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“The Guilt Thing”: Balancing Domestic and Professional Roles


Department of Speech Pathology & Audiology, UCOM 2000, University of South Alabama, Mobile, AL 36695 (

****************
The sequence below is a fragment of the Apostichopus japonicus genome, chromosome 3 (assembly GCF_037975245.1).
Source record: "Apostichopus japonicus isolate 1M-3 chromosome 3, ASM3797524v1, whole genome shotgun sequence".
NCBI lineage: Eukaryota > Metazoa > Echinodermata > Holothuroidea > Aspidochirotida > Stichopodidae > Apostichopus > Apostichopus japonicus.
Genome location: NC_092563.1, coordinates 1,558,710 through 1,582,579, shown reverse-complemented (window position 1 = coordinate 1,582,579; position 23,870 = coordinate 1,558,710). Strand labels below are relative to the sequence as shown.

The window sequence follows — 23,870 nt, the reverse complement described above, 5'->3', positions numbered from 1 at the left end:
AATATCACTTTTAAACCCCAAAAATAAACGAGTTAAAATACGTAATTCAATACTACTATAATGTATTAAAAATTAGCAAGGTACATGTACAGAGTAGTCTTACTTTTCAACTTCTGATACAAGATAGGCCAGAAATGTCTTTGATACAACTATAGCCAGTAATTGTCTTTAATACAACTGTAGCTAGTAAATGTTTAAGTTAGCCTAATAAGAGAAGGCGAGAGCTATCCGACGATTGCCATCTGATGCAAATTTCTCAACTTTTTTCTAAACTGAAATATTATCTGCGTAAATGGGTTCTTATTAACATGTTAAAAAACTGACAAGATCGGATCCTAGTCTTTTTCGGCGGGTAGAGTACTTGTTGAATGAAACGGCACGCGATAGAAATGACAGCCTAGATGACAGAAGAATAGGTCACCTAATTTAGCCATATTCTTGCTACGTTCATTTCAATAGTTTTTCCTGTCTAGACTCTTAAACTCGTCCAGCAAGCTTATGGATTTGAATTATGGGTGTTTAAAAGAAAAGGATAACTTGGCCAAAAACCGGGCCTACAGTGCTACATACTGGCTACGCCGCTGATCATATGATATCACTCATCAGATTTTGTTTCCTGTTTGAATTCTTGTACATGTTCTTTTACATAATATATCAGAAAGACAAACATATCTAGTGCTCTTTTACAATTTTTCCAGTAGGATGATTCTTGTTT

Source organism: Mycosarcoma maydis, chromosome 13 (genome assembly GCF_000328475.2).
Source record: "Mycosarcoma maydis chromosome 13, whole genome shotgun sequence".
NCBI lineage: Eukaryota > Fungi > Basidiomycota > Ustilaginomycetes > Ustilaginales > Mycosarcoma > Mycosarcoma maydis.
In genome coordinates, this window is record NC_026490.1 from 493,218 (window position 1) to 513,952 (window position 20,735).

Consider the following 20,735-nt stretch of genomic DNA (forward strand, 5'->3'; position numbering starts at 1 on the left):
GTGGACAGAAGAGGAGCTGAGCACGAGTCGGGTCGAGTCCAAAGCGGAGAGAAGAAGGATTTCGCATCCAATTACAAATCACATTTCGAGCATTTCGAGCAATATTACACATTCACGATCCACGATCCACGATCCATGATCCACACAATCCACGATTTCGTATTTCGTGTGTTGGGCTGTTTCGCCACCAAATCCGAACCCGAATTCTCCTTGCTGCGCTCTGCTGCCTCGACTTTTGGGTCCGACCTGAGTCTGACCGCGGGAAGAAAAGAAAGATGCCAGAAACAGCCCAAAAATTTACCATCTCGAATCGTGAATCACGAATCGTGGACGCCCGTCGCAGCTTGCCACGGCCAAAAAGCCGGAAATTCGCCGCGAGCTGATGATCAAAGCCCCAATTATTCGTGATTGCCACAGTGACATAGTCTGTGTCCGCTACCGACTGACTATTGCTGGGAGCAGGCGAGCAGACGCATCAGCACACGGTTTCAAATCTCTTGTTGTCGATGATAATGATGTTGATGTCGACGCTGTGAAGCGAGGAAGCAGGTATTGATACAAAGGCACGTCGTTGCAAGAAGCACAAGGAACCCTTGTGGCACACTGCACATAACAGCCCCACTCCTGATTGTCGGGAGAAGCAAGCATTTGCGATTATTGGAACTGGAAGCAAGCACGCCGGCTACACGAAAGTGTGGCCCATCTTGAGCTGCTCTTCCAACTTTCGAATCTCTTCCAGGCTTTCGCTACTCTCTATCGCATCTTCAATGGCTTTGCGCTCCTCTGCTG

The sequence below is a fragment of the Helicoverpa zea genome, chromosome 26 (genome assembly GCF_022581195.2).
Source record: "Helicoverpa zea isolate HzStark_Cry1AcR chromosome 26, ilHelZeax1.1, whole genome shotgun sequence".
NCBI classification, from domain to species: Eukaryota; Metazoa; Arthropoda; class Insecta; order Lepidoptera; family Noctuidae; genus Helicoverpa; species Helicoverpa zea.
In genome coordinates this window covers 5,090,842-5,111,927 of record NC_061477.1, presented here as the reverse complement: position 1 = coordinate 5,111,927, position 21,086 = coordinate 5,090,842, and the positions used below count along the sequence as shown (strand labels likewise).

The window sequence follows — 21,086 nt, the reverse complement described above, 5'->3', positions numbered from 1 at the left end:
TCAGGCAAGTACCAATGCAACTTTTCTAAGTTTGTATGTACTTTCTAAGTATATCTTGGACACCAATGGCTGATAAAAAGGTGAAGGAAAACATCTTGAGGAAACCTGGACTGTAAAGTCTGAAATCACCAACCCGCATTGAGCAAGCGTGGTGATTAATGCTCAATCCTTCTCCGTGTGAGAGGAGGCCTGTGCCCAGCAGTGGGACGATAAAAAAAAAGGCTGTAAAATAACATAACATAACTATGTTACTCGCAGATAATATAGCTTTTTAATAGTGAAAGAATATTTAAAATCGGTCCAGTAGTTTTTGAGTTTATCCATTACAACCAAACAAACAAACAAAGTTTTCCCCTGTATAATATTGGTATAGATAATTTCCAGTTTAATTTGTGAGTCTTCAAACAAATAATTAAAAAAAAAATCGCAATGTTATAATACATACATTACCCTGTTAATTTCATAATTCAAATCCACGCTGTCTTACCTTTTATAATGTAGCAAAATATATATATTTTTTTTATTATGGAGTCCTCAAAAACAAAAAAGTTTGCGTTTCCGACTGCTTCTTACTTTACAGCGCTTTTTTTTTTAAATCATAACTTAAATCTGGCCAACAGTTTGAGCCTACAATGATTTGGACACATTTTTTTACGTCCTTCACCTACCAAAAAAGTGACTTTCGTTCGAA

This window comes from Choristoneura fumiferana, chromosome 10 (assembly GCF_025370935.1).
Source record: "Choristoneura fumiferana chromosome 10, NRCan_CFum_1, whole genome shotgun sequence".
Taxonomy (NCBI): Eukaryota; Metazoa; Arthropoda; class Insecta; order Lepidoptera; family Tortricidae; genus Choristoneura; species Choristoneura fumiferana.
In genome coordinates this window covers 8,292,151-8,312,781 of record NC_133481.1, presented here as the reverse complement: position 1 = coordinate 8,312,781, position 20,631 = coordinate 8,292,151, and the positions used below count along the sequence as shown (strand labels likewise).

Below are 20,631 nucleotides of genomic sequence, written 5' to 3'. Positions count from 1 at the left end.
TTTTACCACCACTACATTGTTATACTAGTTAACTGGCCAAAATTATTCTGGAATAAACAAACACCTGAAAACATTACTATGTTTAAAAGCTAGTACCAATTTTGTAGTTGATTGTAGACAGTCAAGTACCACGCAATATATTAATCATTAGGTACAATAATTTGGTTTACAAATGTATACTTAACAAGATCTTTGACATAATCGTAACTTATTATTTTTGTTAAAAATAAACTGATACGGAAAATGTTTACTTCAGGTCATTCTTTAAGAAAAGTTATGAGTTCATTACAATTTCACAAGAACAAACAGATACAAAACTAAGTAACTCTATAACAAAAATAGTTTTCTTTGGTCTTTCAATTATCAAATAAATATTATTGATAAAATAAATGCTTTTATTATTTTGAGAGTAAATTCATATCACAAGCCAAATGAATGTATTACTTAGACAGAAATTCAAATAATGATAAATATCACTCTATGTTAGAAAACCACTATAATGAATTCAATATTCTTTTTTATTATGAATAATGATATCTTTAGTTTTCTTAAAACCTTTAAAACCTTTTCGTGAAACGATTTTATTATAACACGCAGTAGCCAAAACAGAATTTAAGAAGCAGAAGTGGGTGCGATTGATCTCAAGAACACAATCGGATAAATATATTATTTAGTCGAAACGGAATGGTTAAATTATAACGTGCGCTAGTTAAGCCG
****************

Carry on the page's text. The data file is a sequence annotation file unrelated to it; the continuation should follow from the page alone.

Women’s representation in the workforce has increased dramatically over the past 30 years; yet, women “take a greater responsibility for the care of children” (Equal Opportunities Commission, 2006). Research has suggested working mothers may experience guilt resulting from the social constrictions of a traditional model of intensive mothering (B. Holcomb, 1998). Forty-two audiotaped conversations of female teachers (n = 8) were collected in a British high school. Qualitative analyses of 3 conversations, in which 5 of the teachers discussed their professional and domestic responsibilities, demonstrated that the participants discursively aligned to 3 dominant interactional positions, accessibility, happiness, and separate spheres (Y. Elvin-Novak & H. Thomsson, 2001). The analyses also revealed the use of supportive conversational strategies such as co-complaining and matching accounts.